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Dustin Durbin Research Project 4/30/2013

Electronic Dance Music: From the Underground to the Pop-Sound and All the Drugs In Between.

Introduction My affinity for electronic dance music is one that stretches all the way back to 1998. It feels weird to even type that, mostly because it means Ive been on the scene for going on 15 years, and by club-kid or raver standards Im as old, if not older than, dirt. I remember when I first fell in love with the music while being one of the regular attendees of The Realm in Valparaiso, IN and after that Zero Gravity in Merrillville, IN. Both of these were underage nightclubs that first introduced me what I would later learn is called House music, I didnt always love it, at the beginning I fancied hip-hop far more, but it didnt take long for house to sink its hooks deep into me and Ive been a fan ever since. Being a fan of the genre I was excited to attend my first rave in 1998, partly because I loved the music and partly because even then I knew the scene was taboo and I was excited to be part of something that was counterculture. Unfortunately, this excitement was short lived, as it turns out this party was held in Gary, IN at the old dilapidated paintball building on Rt. 20 and it was a mess, the sound system was awful, it was too hot and there were hardly any attendees, not only that but the cops came and shut it down (this would be a recurring theme of raves). My first

experience with raves was a bad one and I was turned off by the whole ordeal until 2000 when a couple of good friends talked me into joining them on a party bus to Chicago for what was billed as the Whoville Boogie at the Congress Theater (yes it was a The Grinch themed party) and this party was one of the best experiences of my life, the whole vibe was different, and the people and music were way better, though it is still unknown how much of this was due to my newly possessed fake ID. I loved the rave scene and between 2000 and 2004 I attended somewhere around 40 parties and they were some of the best times Ive ever had in my life. I now know that when I first started attending raves I was catching the tail end of the golden age of raving. I was also a part of the morphing of the rave, due to commercialization and stigmatization of the word rave, into club events held in legal venues that used all the same DJs as raves, yet didnt use the word rave. My attendance to these events trailed off for one reason or another in the years that followed but now I find myself attending EDM events that dont call themselves raves but rather they call themselves EDM events or festivals. Though, just like the raves of the past the lineup consists of nothing but DJs and electronic dance music, except now instead of being underground they are accepted by the mainstream. For example just look to the Spring Awakening Music Festival held in Chicago, IL at Soldier Field (yes, that one!) this coming June, last year it boasted an attendance of 50,000 people. This all amazes me, for how did all night dance parties that were so underground when I first started attending, that flyers didnt even have direction on them, morph into the scourge of youth everywhere, essentially the equivalent to a crack house, only then to further morph into a mass commercialized version of its former self that has cleaned itself of the stigma put on its just a decade ago? It is this question that I want to answer in this paper: How did something that was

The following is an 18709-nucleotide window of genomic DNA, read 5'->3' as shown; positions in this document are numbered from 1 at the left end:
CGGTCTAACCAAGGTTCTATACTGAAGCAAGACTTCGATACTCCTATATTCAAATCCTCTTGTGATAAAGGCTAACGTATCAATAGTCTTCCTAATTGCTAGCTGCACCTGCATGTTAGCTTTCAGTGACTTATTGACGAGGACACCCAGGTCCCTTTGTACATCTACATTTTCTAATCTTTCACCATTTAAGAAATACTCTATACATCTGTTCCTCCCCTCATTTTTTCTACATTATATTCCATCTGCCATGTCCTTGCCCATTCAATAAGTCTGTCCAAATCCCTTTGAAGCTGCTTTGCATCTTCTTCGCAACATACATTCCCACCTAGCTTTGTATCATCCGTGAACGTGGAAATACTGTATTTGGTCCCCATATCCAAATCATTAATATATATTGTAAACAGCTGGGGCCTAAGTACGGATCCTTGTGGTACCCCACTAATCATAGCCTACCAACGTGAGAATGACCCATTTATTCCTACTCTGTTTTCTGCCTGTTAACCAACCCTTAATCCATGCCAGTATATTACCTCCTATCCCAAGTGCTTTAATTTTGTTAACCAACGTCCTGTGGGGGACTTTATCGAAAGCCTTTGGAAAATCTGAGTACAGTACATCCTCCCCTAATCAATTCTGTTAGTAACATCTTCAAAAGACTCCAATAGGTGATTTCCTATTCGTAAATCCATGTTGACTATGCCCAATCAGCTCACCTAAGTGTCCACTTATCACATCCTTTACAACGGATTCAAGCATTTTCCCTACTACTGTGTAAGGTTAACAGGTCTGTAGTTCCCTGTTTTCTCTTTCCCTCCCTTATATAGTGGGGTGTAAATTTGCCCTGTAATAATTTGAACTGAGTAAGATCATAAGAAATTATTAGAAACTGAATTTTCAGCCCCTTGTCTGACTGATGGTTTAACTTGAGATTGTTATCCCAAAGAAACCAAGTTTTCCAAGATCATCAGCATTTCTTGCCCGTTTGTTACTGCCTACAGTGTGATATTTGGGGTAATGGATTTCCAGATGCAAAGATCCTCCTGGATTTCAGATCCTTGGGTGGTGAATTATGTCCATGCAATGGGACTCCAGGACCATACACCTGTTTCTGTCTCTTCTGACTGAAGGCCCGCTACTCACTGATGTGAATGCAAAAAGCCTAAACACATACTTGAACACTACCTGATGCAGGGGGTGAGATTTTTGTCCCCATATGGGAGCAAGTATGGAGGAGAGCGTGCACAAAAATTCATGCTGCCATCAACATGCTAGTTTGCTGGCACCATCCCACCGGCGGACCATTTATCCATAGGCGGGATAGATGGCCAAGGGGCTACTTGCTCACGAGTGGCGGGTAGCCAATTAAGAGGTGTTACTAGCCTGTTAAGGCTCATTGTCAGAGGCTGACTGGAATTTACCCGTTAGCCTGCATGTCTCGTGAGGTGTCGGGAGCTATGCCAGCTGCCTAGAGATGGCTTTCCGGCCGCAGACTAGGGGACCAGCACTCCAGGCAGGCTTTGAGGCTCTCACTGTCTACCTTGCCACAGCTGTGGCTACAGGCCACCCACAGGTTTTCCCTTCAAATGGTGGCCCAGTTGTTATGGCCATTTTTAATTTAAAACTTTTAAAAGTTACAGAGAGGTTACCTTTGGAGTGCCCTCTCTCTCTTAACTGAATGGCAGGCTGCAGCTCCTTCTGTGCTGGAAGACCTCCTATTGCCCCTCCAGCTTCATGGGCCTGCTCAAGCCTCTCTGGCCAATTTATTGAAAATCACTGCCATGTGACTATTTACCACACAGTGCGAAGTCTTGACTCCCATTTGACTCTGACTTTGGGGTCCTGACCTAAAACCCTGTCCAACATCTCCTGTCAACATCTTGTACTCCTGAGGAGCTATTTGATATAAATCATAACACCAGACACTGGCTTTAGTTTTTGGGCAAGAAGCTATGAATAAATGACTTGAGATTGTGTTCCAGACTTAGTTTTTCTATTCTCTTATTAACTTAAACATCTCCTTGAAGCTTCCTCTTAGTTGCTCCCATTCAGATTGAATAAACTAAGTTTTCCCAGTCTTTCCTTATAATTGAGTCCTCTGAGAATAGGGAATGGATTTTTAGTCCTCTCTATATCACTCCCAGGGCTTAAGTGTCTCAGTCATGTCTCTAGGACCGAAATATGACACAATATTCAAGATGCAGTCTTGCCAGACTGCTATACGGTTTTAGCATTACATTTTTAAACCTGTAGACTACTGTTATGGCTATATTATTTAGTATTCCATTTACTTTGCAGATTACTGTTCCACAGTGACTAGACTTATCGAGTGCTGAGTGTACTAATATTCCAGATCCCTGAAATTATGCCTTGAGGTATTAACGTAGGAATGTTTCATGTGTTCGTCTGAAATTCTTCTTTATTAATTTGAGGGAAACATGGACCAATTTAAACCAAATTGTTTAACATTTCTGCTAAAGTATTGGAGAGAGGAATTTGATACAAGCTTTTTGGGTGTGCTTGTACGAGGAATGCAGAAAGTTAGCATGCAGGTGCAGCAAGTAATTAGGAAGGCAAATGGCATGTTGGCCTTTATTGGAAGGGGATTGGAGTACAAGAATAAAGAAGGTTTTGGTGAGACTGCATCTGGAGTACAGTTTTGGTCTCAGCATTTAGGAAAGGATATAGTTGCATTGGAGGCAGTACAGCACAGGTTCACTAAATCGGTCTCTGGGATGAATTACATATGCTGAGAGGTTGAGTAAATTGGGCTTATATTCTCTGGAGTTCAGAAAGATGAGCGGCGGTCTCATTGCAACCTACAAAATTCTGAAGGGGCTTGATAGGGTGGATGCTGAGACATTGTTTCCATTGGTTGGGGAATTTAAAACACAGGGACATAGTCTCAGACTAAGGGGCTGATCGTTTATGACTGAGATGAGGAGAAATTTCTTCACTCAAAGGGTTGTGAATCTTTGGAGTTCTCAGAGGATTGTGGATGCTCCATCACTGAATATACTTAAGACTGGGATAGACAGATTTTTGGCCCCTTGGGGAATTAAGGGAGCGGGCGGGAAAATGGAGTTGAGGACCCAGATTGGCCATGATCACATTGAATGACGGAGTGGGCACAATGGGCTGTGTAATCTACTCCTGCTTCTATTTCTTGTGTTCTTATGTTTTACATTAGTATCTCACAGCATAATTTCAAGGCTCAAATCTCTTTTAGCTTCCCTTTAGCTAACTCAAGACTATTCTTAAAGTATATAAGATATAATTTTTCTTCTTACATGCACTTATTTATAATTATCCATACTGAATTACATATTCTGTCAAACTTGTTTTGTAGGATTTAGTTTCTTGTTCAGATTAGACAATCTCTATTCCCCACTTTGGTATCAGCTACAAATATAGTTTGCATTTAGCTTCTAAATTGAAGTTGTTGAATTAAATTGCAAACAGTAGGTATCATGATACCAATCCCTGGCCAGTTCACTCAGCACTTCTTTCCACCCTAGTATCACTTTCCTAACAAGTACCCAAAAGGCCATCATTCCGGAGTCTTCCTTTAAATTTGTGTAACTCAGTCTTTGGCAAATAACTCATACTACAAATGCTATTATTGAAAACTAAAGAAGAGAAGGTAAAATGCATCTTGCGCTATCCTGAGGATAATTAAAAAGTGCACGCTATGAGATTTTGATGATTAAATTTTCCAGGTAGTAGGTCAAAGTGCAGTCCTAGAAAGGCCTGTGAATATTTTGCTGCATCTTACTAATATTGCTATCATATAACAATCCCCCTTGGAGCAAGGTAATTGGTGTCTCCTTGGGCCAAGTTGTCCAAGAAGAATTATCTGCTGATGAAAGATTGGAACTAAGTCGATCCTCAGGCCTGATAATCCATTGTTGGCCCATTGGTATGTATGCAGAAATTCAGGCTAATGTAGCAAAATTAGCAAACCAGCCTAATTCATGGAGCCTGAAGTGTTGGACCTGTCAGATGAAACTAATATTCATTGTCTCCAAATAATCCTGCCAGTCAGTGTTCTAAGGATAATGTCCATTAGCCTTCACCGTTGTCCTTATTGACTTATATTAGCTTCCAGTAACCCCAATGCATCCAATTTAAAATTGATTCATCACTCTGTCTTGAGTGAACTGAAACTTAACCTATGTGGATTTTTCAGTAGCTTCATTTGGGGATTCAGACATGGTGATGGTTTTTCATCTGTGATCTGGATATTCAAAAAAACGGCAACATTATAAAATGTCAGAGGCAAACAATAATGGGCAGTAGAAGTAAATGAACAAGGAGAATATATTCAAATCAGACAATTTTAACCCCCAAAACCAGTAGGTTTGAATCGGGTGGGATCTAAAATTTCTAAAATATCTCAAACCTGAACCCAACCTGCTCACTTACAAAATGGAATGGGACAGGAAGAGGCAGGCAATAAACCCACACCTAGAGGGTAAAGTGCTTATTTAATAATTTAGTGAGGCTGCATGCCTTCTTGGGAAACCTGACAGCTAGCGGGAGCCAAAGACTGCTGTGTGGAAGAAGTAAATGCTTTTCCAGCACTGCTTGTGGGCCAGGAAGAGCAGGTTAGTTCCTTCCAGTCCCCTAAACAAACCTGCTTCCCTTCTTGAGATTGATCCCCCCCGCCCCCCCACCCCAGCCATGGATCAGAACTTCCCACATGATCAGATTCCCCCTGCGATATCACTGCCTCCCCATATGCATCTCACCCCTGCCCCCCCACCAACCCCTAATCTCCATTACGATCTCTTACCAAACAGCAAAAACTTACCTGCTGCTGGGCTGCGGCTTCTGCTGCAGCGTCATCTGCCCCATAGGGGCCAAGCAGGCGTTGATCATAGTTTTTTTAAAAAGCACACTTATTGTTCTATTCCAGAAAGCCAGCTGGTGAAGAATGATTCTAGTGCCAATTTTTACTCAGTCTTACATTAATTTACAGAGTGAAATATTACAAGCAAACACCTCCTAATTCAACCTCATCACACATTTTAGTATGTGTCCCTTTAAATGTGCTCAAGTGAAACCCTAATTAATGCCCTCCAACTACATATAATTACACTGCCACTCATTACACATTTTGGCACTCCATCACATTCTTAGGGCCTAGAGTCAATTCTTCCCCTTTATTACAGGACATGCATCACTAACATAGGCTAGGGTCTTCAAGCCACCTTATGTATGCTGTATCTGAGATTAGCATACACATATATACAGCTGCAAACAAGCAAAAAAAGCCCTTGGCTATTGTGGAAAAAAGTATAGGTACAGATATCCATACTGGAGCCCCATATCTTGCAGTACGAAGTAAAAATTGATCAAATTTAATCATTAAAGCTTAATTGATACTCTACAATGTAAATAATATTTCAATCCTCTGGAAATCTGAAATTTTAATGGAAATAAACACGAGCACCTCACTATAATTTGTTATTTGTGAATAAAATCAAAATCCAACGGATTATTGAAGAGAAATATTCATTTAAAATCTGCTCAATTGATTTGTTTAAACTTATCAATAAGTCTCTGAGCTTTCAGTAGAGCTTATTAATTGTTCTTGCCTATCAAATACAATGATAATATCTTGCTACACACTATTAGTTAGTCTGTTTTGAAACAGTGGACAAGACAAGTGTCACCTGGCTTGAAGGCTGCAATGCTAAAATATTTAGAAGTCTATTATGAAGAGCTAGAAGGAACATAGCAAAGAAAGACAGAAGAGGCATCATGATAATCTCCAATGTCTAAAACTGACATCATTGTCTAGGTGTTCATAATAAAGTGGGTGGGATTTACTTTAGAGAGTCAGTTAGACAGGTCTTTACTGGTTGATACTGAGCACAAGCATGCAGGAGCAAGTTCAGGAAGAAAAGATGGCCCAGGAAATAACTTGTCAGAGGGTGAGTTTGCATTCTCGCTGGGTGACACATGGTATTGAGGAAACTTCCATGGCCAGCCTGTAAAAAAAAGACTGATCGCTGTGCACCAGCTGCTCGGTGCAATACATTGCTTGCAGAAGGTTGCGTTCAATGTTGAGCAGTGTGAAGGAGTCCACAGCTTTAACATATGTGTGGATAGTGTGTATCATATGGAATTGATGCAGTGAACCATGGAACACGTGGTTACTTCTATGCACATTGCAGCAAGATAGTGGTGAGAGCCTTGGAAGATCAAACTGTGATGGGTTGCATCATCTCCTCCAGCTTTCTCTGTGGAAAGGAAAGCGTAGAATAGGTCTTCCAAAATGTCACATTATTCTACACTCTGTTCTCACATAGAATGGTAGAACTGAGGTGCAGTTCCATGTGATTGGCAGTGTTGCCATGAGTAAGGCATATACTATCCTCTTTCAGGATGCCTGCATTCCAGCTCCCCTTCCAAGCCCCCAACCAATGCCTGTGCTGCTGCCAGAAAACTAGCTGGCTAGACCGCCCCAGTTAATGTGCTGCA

so underground and so counterculture morph into something that I hear every time I turn on my radio or TV.

In the Beginning There Was Disco! We cant study the beginnings of EDM without studying house music and we cant study house music without first gaining an understanding of disco, for disco was the father of house music as we know it. Disco is a genre of music that was very popular in the mid-to-late 70s and was can be viewed as a pushback against the dominance of rock music during that period. It originated in the earlier part of the 70s when some super-producers such as Nile Rodgers and Quincy Jones began to move away from self-composed albums and began to hire session musicians to produce music for artists whose only jobs were to provide vocals for their backing tracks and be easily marketable to a wide population (Snoman, 2008). Disco, is characterized by its steady four on the floor beat, electric bass lines and heavy use of synthesizers. Before Saturday Night Fever was released in 1977, causing the disco scene to explode in America, the genres early adopters tended to be gay African-American and Latino men from New York City, it was here that the movement was birthed in such transcendent and genre defining nightclubs such as Sanctuary (Fikentscher, 2000). Sanctuary became the model for later gay discos throughout New York City and it was here that the club DJ was birthed, when dancers and gays came from all across the city to watch and listen to DJ Francis as he used two turntables and a mixer to produce one continual beat so that the music didnt (literally) skip a beat (Fikentscher, 2000). DJ Francis is also believed to have been the first person to ever mix one record over the top of another, which is literally the basis for dance music culture as we know it today (Snoman, 2008).